The guys in government actually like closed worlds: control is a key word for them, and openings make it more difficult. This explains why, for them, road blocks become ever more necessary, more regulations are better than fewer ones, and cash-less transactions better than direct disbursements. The financial crisis resulted not from a failure of some “neo-liberal ideology”, but from the abuse of a fraudulent monetary system created, maintained, supported and regulated by governments. Unsurprisingly, politicians promise more government regulation to avoid future similar collapses! Quite conveniently they seem to forget that many of the features were governmental measures imposed after the 1929 crisis, to avoid any repeat events.
Before asking the G20 to support space industrialization, imagine how they would react to suggestions like:
I do guess that these suggestions wouldn’t meet with great success, although history shows these measures do work well towards the indicated objectives.
The current crisis -- which will cause huge suffering for untold numbers of real people -- represents an excellent opportunity indeed for the politicians, big and small, sane and psychopaths, more or less dishonest. It gives them -- ecozis and other socialist nationalists of the current crop -- a huge chance to acquire more power and to consolidate it (to their favour), for decades to come.
Implement the Space Option? What for? Politicians have plenty of food, energy, cars and planes, and swell residences. And we all will pay for this, and more. The US government alone has spent more than two trillion dollars in 2008 to support the crisis, sorry, the economy. Non-existing money, of course, created ad-hoc. It will translate into a nice inflation rate, the next couple of years. And who suffers more under an inflationary regime?
NB: Criswell and Waldron (1991) estimated the investment for developing their proposed lunar power system at $0.6 trillion over some ten years. Factoring some past inflation into that figure, it looks like the US federal crisis-related outlays during 2008 would buy TWO lunar power development programmes.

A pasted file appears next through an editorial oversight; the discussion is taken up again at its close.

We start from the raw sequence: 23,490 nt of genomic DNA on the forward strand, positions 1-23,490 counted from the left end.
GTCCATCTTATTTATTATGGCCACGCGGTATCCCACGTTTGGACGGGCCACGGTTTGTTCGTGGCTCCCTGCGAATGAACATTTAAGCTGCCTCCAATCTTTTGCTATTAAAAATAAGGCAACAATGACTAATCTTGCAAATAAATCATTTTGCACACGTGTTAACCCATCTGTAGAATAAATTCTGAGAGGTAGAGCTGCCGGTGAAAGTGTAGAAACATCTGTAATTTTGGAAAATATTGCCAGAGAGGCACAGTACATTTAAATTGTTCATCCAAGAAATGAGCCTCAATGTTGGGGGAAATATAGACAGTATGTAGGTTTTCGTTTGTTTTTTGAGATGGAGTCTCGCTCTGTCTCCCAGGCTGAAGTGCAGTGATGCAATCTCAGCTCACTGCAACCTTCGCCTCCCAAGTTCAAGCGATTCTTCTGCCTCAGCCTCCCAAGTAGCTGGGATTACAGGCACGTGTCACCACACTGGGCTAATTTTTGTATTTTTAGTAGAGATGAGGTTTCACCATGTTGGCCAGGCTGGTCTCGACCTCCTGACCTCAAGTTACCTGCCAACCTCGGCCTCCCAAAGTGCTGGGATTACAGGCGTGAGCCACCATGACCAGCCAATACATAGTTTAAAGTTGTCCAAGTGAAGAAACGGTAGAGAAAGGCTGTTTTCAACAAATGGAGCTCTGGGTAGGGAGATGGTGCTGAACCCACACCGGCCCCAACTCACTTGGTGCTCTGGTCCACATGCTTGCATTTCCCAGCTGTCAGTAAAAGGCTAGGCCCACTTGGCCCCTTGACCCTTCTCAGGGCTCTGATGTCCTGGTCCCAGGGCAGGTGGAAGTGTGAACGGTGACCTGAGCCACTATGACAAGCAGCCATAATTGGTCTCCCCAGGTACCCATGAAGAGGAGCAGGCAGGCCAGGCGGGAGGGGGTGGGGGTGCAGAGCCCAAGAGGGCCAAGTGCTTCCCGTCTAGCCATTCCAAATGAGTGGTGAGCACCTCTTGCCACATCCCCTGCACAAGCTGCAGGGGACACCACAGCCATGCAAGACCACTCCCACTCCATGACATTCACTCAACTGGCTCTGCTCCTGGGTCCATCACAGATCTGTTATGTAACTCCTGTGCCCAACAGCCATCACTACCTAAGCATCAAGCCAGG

Can we only move the astronautical endeavour forward by reinforcing the states’ power and “authority”? Or do other approaches exist -- maybe even some that, at the same time, will reduce said power and undermine that “authority”? Here, I tend to answer affirmatively to the second question, with some evidence to support my choice.
In a proper ethical analysis, we would attempt to quantify our points in support of the different theses. By analogy with many processes observed in the physical world (and probably inspired by Asimov -- see “The End of Eternity”), I have argued that a proper ethical intervention ought to be “minimal”. Trying to set in motion processes (even correct and corrective) within the most inefficient entities known does not seem to qualify. Finally, we have to consider the probability of success. Observation of past events does not let an appeal to the “powers-that-be” look promising.
On the moral side, you may wish to consider a historical similitude. Nowadays, it has become fashionable to criticize von Braun and his team because they developed rocketry on military funds from the Third Reich. But, to paraphrase Heinlein: “Sure, they used money robbed by Hitler to develop weapons for him. But they didn’t know that when they started. You Space Renaissance guys would take money robbed by the G20 governments and support global control by them -- and you certainly do know.”
The most urgent issue for all astronautical humanists consists in identifying a way to get government out of the space business, because the last forty years have shown that no space development will occur as long as state agencies act as doorkeepers to this new arena for human activity.
The people promoting the Space Renaissance ought to focus on productive steps along that way -- in the awareness that, within the space establishment, very few people share or support these important visions and goals. For instance, the recent MIT report on new goals for future human space programs, while calling for a “more, not less ambitious” space policy, only addresses “long-term exploration”.
Dr Marco C Bernasconi